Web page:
A topic that can be sensitive among men is erectile dysfunction. Many men find themselves uncomfortable discussing their sexual health if there is a problem. Since it is such a sensitive subject, many men avoid talking about it with their doctor or even their significant other. This can be a problem when erectile dysfunction is linked to other health problems. Erectile dysfunction has been found to be caused by diabetes in some cases. Diabetes is the number one component in men developing erectile dysfunction. More studies have found that men with diabetes are found with erectile dysfunction as well. Studies are suggesting up to fifty-three percent.
The correlation between diabetes and erectile dysfunction is damage in the man's blood vessels, nerves, or muscle function due to complications with the disease. This damage or change in the body is one of the first indicators that something is wrong with the body. However, many men ignore this symptom due to social stigma about impotence.
The treatments for erectile dysfunction are not always appropriate for someone with diabetes. The medications that many men take for this problem should not be taken when there are issues with their heart. If a doctor or patient does not take erectile dysfunction as a symptom to a larger problem, there is a risk that medications could cause further complications with the undiagnosed disease. If it goes undiagnosed too long, major complications may be the only way the doctor learns about the bigger problem.
Erectile Dysfunction and Diabetes
A report in Diabetic Medicine has published a study that took data from ninety-thousand men. Out of these men, the ones that had diabetes were three and a half times more likely than a man without diabetes to have experienced issues with libido. This is concerning with how taboo it is for men to talk about their sexual health. These men may have avoided diagnoses due to the social pressure put on them to perform as expected.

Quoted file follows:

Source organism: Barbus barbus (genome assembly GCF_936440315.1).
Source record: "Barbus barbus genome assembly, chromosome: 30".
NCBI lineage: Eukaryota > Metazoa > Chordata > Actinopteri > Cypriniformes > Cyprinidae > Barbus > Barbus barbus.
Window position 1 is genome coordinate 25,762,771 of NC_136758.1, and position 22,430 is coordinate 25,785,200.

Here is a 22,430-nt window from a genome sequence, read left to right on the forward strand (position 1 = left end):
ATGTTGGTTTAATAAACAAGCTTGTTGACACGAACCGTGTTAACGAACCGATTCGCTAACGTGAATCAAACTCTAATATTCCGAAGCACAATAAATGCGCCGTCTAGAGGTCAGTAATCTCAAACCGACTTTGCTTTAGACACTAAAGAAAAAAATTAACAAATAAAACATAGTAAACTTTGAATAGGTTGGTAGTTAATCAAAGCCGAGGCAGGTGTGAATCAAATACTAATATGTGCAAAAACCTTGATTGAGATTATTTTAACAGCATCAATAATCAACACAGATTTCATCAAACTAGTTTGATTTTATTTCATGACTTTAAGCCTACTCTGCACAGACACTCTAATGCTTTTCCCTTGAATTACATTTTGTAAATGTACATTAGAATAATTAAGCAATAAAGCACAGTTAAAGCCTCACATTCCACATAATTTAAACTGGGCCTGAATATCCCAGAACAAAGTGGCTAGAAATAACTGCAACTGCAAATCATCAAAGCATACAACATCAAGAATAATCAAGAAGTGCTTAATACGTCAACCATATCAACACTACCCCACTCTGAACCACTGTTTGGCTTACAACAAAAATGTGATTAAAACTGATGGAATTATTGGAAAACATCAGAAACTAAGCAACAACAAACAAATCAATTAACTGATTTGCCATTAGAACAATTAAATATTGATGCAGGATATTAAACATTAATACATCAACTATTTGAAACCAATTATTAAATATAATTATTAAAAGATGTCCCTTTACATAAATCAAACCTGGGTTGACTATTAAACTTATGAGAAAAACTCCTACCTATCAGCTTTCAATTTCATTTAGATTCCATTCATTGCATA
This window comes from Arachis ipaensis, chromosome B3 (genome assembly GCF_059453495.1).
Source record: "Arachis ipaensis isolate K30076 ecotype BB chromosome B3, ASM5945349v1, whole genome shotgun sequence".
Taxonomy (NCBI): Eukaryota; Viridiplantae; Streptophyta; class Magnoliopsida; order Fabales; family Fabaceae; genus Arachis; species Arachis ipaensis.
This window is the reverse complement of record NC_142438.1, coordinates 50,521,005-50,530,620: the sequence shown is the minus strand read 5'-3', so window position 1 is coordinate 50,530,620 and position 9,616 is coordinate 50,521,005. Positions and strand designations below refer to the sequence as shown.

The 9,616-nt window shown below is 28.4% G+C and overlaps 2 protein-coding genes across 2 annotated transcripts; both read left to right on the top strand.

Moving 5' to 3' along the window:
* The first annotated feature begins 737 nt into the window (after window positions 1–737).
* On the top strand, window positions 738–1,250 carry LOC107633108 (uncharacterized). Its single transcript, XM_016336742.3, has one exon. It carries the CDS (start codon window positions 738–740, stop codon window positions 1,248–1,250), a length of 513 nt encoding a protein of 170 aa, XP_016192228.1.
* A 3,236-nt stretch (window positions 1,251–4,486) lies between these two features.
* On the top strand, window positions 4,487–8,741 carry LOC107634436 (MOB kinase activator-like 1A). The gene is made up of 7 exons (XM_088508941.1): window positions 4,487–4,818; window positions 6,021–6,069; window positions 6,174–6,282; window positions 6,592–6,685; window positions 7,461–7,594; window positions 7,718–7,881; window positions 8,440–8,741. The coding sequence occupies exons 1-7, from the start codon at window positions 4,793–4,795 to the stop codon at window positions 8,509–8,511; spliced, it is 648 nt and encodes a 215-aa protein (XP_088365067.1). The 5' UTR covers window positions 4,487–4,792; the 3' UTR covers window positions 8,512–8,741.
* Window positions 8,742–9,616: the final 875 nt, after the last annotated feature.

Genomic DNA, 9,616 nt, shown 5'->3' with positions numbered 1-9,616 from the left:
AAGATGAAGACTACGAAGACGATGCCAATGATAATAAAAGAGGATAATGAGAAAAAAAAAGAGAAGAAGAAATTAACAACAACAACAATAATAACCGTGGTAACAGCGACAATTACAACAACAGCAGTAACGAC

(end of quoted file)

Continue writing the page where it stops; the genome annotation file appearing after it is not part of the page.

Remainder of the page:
Erectile dysfunction sometimes has a culprit. It actually can show that a man may be suffering from underlying cardiovascular problems. These health problems are linked with diabetes. The problem with cardiovascular issues is that they do not present themselves in a manner that is noticeable until there is a larger problem.
When a man is having difficulties with maintaining an erection, it is an indicator that he may also have cardiovascular issues. Doctors need to concentrate on considering the man as a whole instead of concentrating on one issue. Problems with maintaining an erection could help the doctor find symptoms for diabetes or heart disease.
Getting Diagnosed Early
An early diagnosis for a patient with diabetes is preferred to begin treatment as quickly as possible. Many of the indications a person is developing diabetes are not obvious. Since erectile dysfunction is a symptom that is obvious to the patient, it can be an early sign that something is wrong in their body. There are more people being diagnosed with diabetes than ever before. Since the 1980's, the numbers have jumped from one hundred and eight million to four hundred and twenty-two million. There are more people to treat and help maintain their diabetes. This number will continue to increase and any help diagnosing the health problem early should be utilized.
Any man can experience erectile dysfunction. Men that are over forty are more likely to see issues with erectile dysfunction. Although it is more common to see in younger men who may have diabetes or heart disease. This uncommon symptom can help doctors look deeper into problems that they might have missed.